Published: Harlequin – Australia
Date: March 3rd 2021.
Source: Publisher via NetGalley
A Home Like Ours is set in a small fictional town in Victoria, Australia. It’s what I’d call an issues driven book. It’s full of them! It is also filled with a wonderfully eclectic range of characters. Many of them I fell for, and of course some of them are just not ready for redemption yet. We can always hope change one day might be possible! I mention a few of the central characters below who experience displacement of one kind or another and do grow through it, largely because of the support of others in the town and their own resilience.
The plot centres around a community garden, a group of women who want to keep it going and to admit those who others don’t “approve”. And there are some dastardly councillors who want to sell a plot of land adjacent to the garden to big developers. Of course lining their own pockets in doing so.
Helen is the caretaker of the garden – she has had a tough life, she is in her mid-fifties and while educated has found it difficult to find a job in the past. She also knows first hand what homelessness is all about. I loved spiky, tough talking, take no nonsense Helen. And its a matter of can she have her heart opened again and embrace a second and better life.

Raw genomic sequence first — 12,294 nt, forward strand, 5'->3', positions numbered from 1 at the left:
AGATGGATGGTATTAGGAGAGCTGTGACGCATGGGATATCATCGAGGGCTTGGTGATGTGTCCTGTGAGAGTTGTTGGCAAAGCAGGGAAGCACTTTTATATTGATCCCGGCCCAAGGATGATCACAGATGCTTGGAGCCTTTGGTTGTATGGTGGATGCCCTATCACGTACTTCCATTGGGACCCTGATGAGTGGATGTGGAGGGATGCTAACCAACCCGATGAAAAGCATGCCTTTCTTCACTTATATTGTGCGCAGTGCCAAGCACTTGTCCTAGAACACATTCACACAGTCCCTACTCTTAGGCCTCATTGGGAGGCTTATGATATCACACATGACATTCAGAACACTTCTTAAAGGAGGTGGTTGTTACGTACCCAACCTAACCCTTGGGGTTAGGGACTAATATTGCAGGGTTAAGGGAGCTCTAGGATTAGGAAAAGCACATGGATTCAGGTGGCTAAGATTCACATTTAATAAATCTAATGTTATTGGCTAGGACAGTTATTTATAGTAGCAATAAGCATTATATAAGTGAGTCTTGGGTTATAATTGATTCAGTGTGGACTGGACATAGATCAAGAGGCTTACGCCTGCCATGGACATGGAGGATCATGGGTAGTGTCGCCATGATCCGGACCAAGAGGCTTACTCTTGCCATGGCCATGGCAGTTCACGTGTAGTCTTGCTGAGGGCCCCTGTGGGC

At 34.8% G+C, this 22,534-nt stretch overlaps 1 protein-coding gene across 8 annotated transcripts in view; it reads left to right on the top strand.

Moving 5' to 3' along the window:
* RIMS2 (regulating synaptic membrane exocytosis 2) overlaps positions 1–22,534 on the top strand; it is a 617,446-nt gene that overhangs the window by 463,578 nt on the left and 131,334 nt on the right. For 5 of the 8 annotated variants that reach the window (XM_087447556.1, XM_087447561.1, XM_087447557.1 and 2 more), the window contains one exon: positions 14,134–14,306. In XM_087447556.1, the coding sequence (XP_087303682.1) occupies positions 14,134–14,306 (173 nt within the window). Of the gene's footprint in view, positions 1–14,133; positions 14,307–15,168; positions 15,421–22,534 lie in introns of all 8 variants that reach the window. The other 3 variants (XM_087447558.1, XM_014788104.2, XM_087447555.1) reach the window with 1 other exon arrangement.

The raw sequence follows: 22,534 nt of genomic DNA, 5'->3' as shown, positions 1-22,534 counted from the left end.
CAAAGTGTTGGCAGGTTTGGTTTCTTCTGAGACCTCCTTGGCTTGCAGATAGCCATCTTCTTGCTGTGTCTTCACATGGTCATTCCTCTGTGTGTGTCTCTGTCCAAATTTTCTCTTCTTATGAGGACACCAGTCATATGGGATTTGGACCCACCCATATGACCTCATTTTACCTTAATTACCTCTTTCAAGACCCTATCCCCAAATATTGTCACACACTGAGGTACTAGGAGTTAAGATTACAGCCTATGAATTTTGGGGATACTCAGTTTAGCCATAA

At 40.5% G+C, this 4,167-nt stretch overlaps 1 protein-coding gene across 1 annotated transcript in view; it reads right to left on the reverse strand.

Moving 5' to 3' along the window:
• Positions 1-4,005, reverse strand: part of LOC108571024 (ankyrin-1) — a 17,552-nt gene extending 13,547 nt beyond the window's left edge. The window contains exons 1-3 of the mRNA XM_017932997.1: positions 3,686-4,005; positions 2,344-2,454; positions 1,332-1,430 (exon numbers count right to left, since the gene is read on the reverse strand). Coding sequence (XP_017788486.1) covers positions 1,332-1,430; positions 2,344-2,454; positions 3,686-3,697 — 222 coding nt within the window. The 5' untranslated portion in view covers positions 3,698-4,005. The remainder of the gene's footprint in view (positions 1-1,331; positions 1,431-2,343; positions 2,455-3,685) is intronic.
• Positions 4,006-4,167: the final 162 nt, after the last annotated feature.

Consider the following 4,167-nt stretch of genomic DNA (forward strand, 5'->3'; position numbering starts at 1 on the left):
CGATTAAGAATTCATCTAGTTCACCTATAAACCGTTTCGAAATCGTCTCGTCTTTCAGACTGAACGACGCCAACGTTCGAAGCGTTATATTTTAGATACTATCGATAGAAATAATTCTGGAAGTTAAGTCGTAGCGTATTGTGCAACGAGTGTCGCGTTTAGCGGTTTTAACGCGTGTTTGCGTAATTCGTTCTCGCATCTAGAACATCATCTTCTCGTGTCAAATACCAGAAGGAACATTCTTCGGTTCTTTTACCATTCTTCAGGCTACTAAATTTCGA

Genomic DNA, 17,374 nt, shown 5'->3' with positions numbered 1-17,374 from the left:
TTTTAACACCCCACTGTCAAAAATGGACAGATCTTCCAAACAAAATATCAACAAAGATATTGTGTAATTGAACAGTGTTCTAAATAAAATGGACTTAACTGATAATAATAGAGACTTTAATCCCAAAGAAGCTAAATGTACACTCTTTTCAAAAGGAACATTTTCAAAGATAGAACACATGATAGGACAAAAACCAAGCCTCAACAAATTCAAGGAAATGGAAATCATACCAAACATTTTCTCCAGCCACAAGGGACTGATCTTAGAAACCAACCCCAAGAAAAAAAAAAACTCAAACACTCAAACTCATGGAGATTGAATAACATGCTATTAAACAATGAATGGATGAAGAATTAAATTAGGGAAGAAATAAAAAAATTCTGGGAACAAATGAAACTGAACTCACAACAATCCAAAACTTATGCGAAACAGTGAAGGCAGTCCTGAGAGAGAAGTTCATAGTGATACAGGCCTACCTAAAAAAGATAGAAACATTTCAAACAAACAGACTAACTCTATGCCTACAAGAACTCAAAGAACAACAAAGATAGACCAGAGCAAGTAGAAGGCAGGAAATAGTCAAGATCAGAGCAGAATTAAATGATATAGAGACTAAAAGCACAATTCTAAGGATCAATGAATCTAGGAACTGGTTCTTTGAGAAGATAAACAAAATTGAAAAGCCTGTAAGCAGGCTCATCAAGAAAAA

Tara is a younger person with two children and a family owned business in town. She is about to find out what its like to deal with a big challenge and who her friends really are. I really felt for Tara and her husband Jon. I liked how their story develops.
Jade is a young single mother – to Milo. She lives on a benefit and if I thought Helen was spiky well Jade can give her a run for her money. Jade has had a tough life, however she is about to find out what trusting and opening up to new possibilities are all about.
Oh, I forgot to mention all of the above are white! Because in town there are also a number of refugees with pasts that none of us have ever had to live through and when they come to their new country everything is not as rosy as promised.
You can’t read this book and remain detached from all the issues presented. Mainly I think because they are so universal and we know them in our own towns. The book asks us to examine our own hearts. To name a few – homelessness, white privilege, prejudice towards those who are different, struggling single mothers, abusive partners, ageism, the sudden onset of a challenging disease.
Coupled with all that is true love and trust, hope, belief in what can be changed and how we can build a better place by being open to and learning about differences. And what true friendship looks like.
Fiona Lowe has written a rich, thought provoking book that will long remain with me.